|The bios not detecting a BOOTABLE hard drive is a separate thing from the bios not detecting a hard drive !|
The motherboard's bios DOES NOT require that drivers be installed in order for it to detect a SATA hard drive !
If the bios is NOT detecting the SATA hard drive at all, of course the bios can't find it and it can't find a bootable hard drive !
Go into the bios Setup. Is the SATA hard drive being detected there ?
If the bios is NOT detecting it there....
- Check your SATA data cables. The connector on each end should "latch" into the socket on the drive and on the mboard, or on the drive controller card - it should not move when you merely brush your hand against it near the socket - if it does, mere vibration can cause a poor connection of it - use another SATA data cable that does "latch", or tape the connector in place.
(There is a slight projection or bump on one side of the outside of the connector that "latches" it into the socket - it's easily broken off or damaged)
The same thing applies for the SATA power connection.
- the hard drive must be spinning.
Some power supplys have more than one +12 v output section.
In rare cases we HAVE heard of, one of those +12 v sections has failed. If the hard drive is getting no +12v power, it won't spin, and the bios cannot detect it.
- The bios must be set so that all drive connections are set to Auto detect drives by the Auto (or LBA for hard drives) method, or similar.
It's set that way by default.
If it's possible someone has set bios settings wrong, load bios defaults, save bios settings, then look in the bios again to see if the SATA drive is being detected
If the bios IS detecting the SATA hard drive....
The bios not detecting a BOOTABLE hard drive is a separate thing from the bios not detecting a hard drive !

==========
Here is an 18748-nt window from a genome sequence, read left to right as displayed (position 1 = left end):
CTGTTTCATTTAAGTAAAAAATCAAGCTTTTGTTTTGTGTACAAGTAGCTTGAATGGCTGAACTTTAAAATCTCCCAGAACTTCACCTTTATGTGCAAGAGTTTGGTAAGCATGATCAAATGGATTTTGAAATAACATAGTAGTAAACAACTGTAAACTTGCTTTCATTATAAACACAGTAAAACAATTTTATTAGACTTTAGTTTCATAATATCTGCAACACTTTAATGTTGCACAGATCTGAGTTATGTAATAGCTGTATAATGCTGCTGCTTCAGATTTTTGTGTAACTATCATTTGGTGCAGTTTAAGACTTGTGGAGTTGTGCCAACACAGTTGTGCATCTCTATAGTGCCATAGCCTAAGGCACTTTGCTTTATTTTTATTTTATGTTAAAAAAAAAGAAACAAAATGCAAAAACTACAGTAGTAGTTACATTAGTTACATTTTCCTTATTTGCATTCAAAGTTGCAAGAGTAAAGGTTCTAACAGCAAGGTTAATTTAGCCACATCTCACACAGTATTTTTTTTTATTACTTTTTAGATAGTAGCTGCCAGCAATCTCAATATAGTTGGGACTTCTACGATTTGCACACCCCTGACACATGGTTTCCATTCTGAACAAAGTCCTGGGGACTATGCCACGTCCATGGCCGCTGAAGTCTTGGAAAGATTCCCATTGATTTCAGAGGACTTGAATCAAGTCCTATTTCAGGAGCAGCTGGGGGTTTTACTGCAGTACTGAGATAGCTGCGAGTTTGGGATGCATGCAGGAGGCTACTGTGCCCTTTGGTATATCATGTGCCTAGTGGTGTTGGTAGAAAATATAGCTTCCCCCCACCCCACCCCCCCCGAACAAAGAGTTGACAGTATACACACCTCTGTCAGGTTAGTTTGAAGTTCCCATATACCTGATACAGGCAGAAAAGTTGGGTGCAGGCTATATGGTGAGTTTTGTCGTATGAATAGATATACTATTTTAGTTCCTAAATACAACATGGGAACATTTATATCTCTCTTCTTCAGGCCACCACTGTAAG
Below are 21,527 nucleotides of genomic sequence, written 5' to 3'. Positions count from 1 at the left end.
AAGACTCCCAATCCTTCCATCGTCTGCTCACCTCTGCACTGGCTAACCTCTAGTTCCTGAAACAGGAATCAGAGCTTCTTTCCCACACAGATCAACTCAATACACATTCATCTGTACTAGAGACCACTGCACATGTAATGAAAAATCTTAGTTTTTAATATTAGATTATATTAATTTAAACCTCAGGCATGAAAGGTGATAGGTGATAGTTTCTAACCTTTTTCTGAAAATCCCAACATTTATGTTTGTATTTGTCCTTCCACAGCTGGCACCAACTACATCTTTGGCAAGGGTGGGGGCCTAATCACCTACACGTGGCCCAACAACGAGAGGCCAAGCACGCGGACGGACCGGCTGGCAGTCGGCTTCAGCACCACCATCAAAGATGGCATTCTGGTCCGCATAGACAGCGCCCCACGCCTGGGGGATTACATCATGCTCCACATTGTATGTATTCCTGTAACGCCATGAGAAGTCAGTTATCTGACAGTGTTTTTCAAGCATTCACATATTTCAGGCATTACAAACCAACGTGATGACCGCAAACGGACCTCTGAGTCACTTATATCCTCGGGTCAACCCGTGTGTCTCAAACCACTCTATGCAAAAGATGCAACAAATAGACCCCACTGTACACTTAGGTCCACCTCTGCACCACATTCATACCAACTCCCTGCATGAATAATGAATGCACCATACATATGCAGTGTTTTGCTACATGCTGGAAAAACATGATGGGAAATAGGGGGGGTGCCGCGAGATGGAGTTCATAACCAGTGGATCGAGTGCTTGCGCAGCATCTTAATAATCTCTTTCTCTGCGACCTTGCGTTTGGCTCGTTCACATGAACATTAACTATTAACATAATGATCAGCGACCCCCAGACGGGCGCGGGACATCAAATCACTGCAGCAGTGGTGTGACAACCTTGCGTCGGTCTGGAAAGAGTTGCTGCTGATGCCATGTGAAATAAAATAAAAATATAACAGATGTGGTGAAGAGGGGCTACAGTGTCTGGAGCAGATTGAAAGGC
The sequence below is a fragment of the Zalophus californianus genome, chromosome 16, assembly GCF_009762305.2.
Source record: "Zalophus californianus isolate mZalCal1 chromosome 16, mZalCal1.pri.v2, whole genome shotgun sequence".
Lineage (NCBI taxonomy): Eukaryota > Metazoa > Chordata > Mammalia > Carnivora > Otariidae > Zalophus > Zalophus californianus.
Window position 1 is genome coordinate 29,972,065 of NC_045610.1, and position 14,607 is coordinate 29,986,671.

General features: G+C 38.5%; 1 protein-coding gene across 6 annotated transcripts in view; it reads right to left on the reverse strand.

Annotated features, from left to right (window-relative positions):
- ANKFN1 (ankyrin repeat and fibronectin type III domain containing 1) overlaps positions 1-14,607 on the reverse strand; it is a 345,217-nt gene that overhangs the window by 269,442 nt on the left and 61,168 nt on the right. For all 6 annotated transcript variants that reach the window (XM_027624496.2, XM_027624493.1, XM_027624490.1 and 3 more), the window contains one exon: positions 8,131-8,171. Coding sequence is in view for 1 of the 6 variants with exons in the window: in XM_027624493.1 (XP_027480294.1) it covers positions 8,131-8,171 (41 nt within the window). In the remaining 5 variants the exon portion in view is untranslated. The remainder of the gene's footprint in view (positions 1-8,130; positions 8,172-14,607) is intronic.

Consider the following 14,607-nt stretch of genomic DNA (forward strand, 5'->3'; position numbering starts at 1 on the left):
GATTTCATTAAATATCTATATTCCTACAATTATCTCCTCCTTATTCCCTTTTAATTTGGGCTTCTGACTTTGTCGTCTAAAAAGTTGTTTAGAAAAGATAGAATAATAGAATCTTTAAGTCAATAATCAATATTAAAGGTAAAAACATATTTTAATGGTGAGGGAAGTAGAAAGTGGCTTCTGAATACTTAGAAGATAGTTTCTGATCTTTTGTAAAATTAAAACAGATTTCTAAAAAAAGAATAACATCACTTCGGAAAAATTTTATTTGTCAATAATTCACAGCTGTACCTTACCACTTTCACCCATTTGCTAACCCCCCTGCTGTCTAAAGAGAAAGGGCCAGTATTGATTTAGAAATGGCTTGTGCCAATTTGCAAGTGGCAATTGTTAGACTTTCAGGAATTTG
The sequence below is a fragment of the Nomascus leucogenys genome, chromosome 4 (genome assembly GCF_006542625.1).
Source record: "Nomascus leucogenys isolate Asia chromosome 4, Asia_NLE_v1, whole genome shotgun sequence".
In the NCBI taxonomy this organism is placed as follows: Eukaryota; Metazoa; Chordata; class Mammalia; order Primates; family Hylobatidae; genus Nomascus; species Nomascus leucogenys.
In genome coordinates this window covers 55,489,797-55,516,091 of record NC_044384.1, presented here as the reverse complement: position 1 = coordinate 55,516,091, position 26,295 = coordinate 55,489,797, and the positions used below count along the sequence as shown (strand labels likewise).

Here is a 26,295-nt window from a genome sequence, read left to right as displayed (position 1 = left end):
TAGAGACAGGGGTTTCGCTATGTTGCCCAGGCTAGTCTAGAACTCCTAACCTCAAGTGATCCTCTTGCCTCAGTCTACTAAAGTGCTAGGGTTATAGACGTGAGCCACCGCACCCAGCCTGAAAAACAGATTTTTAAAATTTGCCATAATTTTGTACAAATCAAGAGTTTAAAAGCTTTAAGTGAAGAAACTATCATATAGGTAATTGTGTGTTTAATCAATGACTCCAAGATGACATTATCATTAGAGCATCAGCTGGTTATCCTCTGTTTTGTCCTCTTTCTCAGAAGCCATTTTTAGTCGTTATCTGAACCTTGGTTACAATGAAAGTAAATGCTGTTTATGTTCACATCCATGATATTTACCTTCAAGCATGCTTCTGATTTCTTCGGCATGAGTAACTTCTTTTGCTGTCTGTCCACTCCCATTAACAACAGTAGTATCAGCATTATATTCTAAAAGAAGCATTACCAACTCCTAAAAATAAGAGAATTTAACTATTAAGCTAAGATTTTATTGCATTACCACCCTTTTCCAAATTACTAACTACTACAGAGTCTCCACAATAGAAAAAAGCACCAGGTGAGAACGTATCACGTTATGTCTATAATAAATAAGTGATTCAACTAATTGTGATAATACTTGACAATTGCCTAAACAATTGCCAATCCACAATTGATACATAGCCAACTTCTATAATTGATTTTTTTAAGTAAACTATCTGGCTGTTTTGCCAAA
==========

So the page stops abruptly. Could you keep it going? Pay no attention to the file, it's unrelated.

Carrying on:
The bios checks the FIRST hard it detects to see if it is bootable (has a bootable partition).
The hard drive will NOT be found to be bootable
- if it has no operating system installed on it - e.g. a new hard drive has no data on it - a hard drive that has had it's operating system deleted will not be bootable
- if it does have an operating system installed on it but the data on it is corrupted enough such that it's not found to be bootable.
- if you have the Boot Order or similar set so CD drive or similar is before hard drive or similar, if the bios does NOT detect that the first hard drive it detects is bootable, if you have a Windows CD or DVD in a drive, you WILL NOT see a line "Press any key to boot from CD" or similar while booting - the initial files will start loading from the Windows CD or DVD automatically !
If you have more than one hard drive installed, at least one is bootable, at least one is NOT bootable........
The first hard drive the bios detects by default, or that it is custom set to detect first, may NOT be bootable.
The bios WILL NOT try to boot from another hard drive if the first one it detects is NOT bootable.
In that case, you need to
- go into the bios and find the list of hard drives. The hard drive that has a bootable partition must be made to be first in the list, Save bios settings.
- or - in some bioses, the Boot Order or similar list has more than one hard drive listed. The hard drive that has a bootable partition must be made to be first in the list, Save bios settings.
- or - you must change which data header the drive that has the bootable partition is connected to so the bios detects it first. If it's an IDE drive you may need to change a jumper setting on the back of the drive.
There are TWO ways you can get around XP not having any SATA drive controller drivers built into the contents of the Windows CD, and because of that, the intial files loaded from the CD not detecting any SATA drives.
Provide the SATA drive controller drivers to it,
OR change a setting in the Bios Setup.
Installing XP and SATA drive controllers, SATA drives; the SATA drive controller bios settings.
See response 2:
Compaq Presario SR5050NX Desktop PC
(home support page)
Compaq Presario SR5050NX Desktop PC Product Specifications
•Size: 250 GB
•Transfer rating: 3.0 Gb/sec
Some mboards have a main chipset that supports only the original SATA drive specs - max 1.5 gbits/sec. In that case, when you have a SATA II drive, max 3.0 gbits/sec, sometimes you need to install a jumper on the back of the drive in order for the drive to have a max speed of 1.5 gbits/sec, otherwise the main chipset won't detect the SATA II drive at all.
That DOES NOT apply to your main chipset.
Motherboard Specifications, P5LP-LE (Leonite)
"Sorry... had to edit this, I never noticed that you have no diskette drive."
Your computer case has no floppy drive installed in it, but your mboard has the floppy data header on it.
If you borrow a floppy drive and a floppy data cable from another computer, you can install the SATA drive controller drivers from a prepared floppy disk after pressing F6 near the beginning of loading files from the XP CD.
Or for that matter, you can buy a new floppy drive and floppy data cable cheaply, probably for under $20.